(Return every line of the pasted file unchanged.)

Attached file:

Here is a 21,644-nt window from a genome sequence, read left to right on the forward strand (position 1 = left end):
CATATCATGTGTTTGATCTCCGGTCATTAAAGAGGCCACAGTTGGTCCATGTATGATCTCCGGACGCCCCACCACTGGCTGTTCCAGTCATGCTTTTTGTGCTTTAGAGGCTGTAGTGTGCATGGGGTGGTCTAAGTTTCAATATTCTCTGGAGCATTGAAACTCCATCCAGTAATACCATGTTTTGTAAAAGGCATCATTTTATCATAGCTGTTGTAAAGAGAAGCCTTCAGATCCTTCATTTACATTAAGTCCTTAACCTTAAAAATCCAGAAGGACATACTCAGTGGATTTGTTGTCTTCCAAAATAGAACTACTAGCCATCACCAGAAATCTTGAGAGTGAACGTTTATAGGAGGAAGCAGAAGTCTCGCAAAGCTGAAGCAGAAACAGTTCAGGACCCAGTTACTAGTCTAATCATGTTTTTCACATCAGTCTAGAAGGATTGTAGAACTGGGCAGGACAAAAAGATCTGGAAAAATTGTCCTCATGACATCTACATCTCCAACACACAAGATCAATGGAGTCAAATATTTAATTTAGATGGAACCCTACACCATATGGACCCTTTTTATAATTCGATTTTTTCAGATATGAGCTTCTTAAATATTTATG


Here is a 21,644-nt window from a genome sequence, read left to right on the forward strand (position 1 = left end):
CATATCATGTGTTTGATCTCCGGTCATTAAAGAGGCCACAGTTGGTCCATGTATGATCTCCGGACGCCCCACCACTGGCTGTTCCAGTCATGCTTTTTGTGCTTTAGAGGCTGTAGTGTGCATGGGGTGGTCTAAGTTTCAATATTCTCTGGAGCATTGAAACTCCATCCAGTAATACCATGTTTTGTAAAAGGCATCATTTTATCATAGCTGTTGTAAAGAGAAGCCTTCAGATCCTTCATTTACATTAAGTCCTTAACCTTAAAAATCCAGAAGGACATACTCAGTGGATTTGTTGTCTTCCAAAATAGAACTACTAGCCATCACCAGAAATCTTGAGAGTGAACGTTTATAGGAGGAAGCAGAAGTCTCGCAAAGCTGAAGCAGAAACAGTTCAGGACCCAGTTACTAGTCTAATCATGTTTTTCACATCAGTCTAGAAGGATTGTAGAACTGGGCAGGACAAAAAGATCTGGAAAAATTGTCCTCATGACATCTACATCTCCAACACACAAGATCAATGGAGTCAAATATTTAATTTAGATGGAACCCTACACCATATGGACCCTTTTTATAATTCGATTTTTTCAGATATGAGCTTCTTAAATATTTATG